The Financial Industry Regulatory Authority (FINRA) is a private, non-governmental corporation that acts with the authorization of the Securities and Exchange Commission (SEC) to regulate the U.S. securities industry. Born in 2007 from the merger of the former National Association of Securities Dealers (NASD) and New York Stock Exchange (NYSE) regulatory division, FINRA is now the largest self-regulatory organization in the country. Its stated mission is to protect investors and market integrity through effective and efficient regulation and complementary compliance and technology-based services.
Today, with the exception of class actions, the far majority of claims between investors, brokerage firms and stockbrokers continue to be arbitrated before FINRA’s Dispute Resolution forum. Virtually every agreement between a public investor and brokerage firm includes a broad, mandatory arbitration clause. Employees and affiliates of brokerage firms are similarly obligated to arbitrate any claims against a FINRA-member firm or another registered individual (to the extent such claims arise out of their FINRA-related activities), pursuant to their employment or registered representative agreements, as well as the Form U4 and related FINRA Rules. As such, FINRA Dispute Resolution administers thousands of binding arbitrations each year from its regional offices and hearing sites located across the country.
FINRA’s arbitration forum has been criticized by investor rights and consumer protection groups, who claim the forum is unfair to investors. Among other differences from court, FINRA cases are decided by arbitrators, rather than a judge or jury; the proceedings are not a matter of public record (the only aspect of a FINRA arbitration that is public is the final award, if there is one); and the discovery tools available to litigants are more limited. Depositions and interrogatories are generally prohibited.
Critics of FINRA arbitration also challenge the statistical “win rate” for public investors. Each year, FINRA analyzes its arbitration docket and publishes statistics on the types of cases brought and the relief, if any, awarded. Over the past 5 years, those statistics show that investors recovered money in just 38-43% of arbitrations that proceed to a final hearing. And those investors who do recover money rarely recover all or anywhere near the total damages claimed. These “win rate” statistics do not, however, reflect the more than 80% of filed cases that are settled, withdrawn or otherwise resolved prior to hearings. Nor is there empirical data to demonstrate investors would fare substantially better in court than in arbitration, as court often is a more costly forum in which to litigate. But the point is, according to critics, that investors should be able to choose the forum for their claims.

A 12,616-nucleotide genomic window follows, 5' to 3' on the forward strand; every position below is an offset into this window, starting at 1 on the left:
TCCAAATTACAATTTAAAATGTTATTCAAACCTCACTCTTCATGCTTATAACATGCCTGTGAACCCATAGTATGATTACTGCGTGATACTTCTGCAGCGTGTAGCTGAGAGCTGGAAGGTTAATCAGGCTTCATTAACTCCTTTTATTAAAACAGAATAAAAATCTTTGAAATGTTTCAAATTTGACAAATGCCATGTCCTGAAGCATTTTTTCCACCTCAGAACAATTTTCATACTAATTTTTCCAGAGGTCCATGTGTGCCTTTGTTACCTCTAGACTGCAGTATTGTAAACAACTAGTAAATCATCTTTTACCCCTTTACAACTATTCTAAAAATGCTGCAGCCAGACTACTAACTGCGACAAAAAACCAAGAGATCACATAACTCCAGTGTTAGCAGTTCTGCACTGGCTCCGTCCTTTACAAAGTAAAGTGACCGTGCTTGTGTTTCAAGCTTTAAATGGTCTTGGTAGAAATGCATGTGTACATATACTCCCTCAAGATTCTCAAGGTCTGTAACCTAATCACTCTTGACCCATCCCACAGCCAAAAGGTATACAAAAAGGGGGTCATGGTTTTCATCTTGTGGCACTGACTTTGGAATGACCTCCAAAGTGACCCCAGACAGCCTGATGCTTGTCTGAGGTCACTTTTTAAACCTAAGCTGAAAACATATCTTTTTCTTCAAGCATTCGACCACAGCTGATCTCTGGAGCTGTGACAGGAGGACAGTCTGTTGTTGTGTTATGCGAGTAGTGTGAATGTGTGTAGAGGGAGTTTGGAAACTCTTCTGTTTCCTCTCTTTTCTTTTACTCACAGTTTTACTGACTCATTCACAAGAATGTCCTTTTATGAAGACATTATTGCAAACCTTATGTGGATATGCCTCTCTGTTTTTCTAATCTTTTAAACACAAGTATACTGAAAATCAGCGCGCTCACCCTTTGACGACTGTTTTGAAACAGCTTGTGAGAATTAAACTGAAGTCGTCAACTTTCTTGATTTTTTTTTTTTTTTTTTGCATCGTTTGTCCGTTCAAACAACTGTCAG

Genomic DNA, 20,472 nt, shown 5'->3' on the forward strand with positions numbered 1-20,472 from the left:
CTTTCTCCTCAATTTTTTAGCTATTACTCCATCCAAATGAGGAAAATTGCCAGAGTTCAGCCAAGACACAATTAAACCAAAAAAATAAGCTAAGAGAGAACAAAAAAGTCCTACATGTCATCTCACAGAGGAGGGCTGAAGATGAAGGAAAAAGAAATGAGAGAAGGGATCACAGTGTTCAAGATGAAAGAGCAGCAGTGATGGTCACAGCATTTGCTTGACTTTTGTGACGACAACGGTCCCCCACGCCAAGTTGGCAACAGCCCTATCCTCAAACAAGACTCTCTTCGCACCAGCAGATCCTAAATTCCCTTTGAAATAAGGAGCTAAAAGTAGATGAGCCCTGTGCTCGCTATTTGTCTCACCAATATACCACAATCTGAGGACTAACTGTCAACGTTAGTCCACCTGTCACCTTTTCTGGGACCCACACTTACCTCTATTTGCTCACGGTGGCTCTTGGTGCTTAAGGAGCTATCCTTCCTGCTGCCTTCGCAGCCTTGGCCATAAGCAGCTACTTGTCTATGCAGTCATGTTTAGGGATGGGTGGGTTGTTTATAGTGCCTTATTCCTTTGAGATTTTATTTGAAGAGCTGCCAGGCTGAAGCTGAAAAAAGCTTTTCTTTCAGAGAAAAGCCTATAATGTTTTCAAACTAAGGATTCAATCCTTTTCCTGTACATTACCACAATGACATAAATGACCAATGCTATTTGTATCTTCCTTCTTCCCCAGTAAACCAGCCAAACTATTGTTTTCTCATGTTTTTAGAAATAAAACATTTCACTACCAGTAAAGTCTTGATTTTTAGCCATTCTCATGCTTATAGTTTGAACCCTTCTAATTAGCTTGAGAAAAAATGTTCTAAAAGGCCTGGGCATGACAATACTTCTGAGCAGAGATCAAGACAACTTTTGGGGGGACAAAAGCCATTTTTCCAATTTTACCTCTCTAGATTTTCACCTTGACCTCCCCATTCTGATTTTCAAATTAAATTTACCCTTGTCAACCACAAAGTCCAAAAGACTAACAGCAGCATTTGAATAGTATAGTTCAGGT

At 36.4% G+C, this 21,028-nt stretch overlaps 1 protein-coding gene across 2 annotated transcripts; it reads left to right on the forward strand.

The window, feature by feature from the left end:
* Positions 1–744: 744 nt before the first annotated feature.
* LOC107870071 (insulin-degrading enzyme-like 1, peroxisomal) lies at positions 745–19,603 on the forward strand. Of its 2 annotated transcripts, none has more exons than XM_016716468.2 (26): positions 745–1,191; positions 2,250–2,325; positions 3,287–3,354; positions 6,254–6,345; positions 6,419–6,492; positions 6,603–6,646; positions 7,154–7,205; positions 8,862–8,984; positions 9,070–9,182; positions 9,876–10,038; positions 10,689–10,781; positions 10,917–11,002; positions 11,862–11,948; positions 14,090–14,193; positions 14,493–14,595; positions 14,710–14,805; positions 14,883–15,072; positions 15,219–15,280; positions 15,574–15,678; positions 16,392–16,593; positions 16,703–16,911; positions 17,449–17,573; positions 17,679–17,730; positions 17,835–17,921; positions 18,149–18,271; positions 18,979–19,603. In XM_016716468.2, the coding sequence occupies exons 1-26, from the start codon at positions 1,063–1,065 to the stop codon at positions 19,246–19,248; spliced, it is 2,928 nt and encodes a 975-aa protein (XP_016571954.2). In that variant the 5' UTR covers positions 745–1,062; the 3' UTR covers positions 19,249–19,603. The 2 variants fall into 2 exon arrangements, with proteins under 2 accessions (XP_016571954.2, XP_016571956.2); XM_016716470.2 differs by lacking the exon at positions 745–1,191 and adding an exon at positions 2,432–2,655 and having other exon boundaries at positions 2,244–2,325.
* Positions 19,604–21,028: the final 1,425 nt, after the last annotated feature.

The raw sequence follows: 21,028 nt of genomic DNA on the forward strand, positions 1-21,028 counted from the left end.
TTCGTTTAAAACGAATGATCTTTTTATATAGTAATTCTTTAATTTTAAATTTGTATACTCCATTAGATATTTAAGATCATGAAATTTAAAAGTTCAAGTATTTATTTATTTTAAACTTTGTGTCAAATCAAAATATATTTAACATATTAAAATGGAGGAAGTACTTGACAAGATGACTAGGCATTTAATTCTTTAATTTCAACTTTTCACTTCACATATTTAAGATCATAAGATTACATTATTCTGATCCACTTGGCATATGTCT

In 2010, in the wake of the financial crisis and in response to the public’s demand for stronger regulation of the financial industry, Congress passed the Dodd-Frank Wall Street Reform and Consumer Protection Act. Best known for its sweeping overhaul of the rules and regulations governing the securities and financial industries, Dodd-Frank also authorizes the SEC to determine whether the “public interest” and its mission of furthering the “protection of investors” would require a ban on mandatory arbitration clauses in consumer financial agreements. The act authorizes the SEC to implement such a ban should it choose to do so. See 15 U.S.C. §78o(o). To date, however, the SEC has not shown interest in conducting such a study or reevaluating the existing arbitration rules.
As part of a renewed challenge to mandatory arbitration, Senate Democrats recently introduced the Arbitration Fairness for Consumers Act (AFCA), which calls on the SEC to reevaluate mandatory arbitration and, if passed, would prohibit the mandatory, pre-dispute arbitration agreements that appear in virtually every brokerage firm account agreement. House and Senate Democrats recently introduced another bill, the Forced Arbitration Injustice Repeal Act, which is even broader than the AFCA and seeks to amend the Federal Arbitration Act and vastly restrict the circumstances under which consumers could be required to sign mandatory pre-dispute arbitration agreements. Both proposals would effectively unwind the landmark Supreme Court rulings in Shearson/American Express, Inc. v. McMahon and Rodriguez de Quijas v. Shearson/American Express, Inc. decisions, in which the court confirmed that brokerage firms could require investors to arbitrate claims arising under the Securities and Exchange Acts of 1934 and 1933.
While neither bill is likely to pass the Republican-controlled Senate, it remains to be seen whether renewed interest in the issue of mandatory arbitration or renewed political pressure, could prompt the SEC to exercise its authority under Dodd-Frank and comprehensively review its stance on mandatory arbitration. Unless or until that happens, it is unlikely the latest noise around mandatory arbitration will result in any meaningful change to the status quo.
George C. Miller is a Partner in the firm’s San Diego, California offices. His practice focuses on securities litigation and financial services law.